SSS - 'Problems To The Answer' (Earache) Print E-mail
CD Reviews
Written by Darrel Sutton   
Friday, 10 June 2011 05:30

SSS-problems-high-res-jpeg7When SSS burst out of Liverpool in 2005 they were a glorious throw back to the original crossover days of the mid-80's. Their 'Cliff Burton' EP and their debut album were spot-on nostalgia trips. They picked up some tidy support slots and looked to be making serious headway. A deal with Earache arrived and then they released a distinctly ordinary second album, 'The Dividing Line', and things seemed, despite another few good live showings, to go a little quiet. Well fear not because all that is about to change with 'Problems To The Answer', a twenty-five song-strong monolith that proves that quality and quantity can be very comfortable bed fellows. Hell, after listening to this continuously I wish there were fifty tracks on here as I just can't get enough of this beauty.


There's no massive shift in their musical style but the intensity of the music and the downright stark brutality of the lyrics all seem to hit the mark spectacularly. The sheer attack of the guitars, bass and drums are blistering, and Foxy sounds so pissed off it's untrue. You really do need to take note of the lyrics to this record and they do leave you in no doubt as to where Foxy is coming from.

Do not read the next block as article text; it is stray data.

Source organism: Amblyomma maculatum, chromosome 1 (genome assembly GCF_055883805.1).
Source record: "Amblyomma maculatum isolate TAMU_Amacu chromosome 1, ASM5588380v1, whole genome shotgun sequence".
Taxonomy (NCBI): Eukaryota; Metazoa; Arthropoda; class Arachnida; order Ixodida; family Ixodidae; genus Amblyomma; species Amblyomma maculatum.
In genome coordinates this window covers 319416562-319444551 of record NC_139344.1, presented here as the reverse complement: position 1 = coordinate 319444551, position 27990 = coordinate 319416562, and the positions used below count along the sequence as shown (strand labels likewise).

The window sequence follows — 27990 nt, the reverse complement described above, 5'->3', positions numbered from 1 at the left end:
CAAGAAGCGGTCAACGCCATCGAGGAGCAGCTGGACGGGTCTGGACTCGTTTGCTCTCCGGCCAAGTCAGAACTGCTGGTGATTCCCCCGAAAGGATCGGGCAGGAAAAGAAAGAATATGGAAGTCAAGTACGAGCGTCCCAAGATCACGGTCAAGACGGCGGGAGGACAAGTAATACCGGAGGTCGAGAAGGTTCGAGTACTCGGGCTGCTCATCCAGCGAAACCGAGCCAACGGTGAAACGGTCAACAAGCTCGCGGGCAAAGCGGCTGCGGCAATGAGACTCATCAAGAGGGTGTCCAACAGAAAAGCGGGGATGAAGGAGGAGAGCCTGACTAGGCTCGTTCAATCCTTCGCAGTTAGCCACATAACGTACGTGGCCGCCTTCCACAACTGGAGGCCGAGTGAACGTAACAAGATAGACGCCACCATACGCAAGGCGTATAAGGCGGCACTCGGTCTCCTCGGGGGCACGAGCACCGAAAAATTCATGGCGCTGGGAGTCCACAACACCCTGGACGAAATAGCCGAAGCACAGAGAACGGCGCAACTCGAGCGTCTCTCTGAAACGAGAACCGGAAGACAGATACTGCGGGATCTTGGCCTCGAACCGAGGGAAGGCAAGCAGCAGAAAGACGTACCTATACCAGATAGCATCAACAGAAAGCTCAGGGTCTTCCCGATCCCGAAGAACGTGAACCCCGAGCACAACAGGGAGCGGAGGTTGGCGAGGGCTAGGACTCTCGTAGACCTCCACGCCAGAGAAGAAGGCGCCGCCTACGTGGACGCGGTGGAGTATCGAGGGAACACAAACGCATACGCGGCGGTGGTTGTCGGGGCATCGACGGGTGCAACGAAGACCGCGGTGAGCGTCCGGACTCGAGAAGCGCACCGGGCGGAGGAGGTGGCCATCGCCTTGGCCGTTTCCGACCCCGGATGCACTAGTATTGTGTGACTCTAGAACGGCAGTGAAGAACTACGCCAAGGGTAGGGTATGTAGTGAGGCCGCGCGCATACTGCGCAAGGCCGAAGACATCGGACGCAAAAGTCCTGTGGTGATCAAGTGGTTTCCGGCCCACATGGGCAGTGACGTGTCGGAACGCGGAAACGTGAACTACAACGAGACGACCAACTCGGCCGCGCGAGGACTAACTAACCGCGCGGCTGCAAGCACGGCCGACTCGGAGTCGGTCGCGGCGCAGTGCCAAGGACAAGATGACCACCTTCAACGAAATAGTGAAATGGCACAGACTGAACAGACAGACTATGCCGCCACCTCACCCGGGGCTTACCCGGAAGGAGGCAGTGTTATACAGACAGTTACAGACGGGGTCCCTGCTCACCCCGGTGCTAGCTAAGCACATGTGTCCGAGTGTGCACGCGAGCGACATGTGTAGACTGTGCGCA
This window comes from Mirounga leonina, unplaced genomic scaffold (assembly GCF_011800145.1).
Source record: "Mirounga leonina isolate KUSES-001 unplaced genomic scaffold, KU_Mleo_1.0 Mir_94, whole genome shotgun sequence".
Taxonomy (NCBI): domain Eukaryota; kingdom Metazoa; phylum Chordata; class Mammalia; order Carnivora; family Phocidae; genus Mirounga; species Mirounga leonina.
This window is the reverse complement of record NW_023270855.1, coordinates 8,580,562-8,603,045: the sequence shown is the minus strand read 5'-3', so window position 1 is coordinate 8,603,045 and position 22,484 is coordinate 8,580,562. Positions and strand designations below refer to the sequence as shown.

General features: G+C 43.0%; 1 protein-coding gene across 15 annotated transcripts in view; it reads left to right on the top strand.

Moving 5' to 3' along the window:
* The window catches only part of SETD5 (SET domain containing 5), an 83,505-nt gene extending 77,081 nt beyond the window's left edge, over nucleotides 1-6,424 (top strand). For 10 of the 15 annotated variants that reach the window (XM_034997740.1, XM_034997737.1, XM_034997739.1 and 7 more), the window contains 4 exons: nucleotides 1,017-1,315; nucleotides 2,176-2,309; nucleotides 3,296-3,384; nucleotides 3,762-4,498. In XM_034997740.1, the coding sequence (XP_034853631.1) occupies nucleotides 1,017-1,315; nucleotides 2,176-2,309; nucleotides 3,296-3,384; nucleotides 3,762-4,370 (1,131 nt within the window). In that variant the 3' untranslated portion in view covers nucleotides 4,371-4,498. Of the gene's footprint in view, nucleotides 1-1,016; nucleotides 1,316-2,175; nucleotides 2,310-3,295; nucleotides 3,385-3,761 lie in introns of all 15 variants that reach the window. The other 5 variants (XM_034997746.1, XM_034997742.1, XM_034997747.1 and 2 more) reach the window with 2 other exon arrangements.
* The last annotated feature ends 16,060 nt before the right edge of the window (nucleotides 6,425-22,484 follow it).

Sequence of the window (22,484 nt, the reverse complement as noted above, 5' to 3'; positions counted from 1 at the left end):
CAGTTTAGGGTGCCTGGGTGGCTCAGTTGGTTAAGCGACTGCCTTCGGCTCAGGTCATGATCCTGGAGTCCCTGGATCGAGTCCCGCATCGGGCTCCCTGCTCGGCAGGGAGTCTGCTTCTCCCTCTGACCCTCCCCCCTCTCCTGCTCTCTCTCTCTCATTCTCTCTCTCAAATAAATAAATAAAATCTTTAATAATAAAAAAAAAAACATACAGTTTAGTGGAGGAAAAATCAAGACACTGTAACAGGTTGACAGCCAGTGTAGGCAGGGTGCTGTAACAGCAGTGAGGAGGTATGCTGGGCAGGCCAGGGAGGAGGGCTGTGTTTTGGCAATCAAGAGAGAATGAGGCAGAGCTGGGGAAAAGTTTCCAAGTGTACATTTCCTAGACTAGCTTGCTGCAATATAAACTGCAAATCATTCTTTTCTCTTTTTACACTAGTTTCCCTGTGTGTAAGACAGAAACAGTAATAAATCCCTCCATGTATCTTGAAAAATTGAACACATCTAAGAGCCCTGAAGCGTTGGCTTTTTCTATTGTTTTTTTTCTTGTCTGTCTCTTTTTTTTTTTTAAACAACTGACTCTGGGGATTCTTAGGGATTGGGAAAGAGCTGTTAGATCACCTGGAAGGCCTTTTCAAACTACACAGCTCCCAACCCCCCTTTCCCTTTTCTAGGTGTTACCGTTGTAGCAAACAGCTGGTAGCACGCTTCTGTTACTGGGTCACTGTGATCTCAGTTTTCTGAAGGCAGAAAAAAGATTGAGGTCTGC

From the opening DRI-like 'The Killing Floor' through minute-long missiles like 'White Bread', anti-addiction anthem 'Eat Me Drink Me Burn Me' or the blazing 'Speed Freaks', the album really doesn't let up. In there you'll find snippets akin to the aforementioned DRI but also bits of Crumbsuckers, Nuclear Assault and a bit of NYHC for good measure. However, they seem to put their own stamp on it and deliver the goods far better than anyone else trying this style of music that really no one out there can touch them at the moment.


If they can get themselves a good few months of touring supporting this album you really couldapproved_image_lrg see this lot taking a serious step up the pecking order of both the UK and worldwide ladder. Cracking stuff.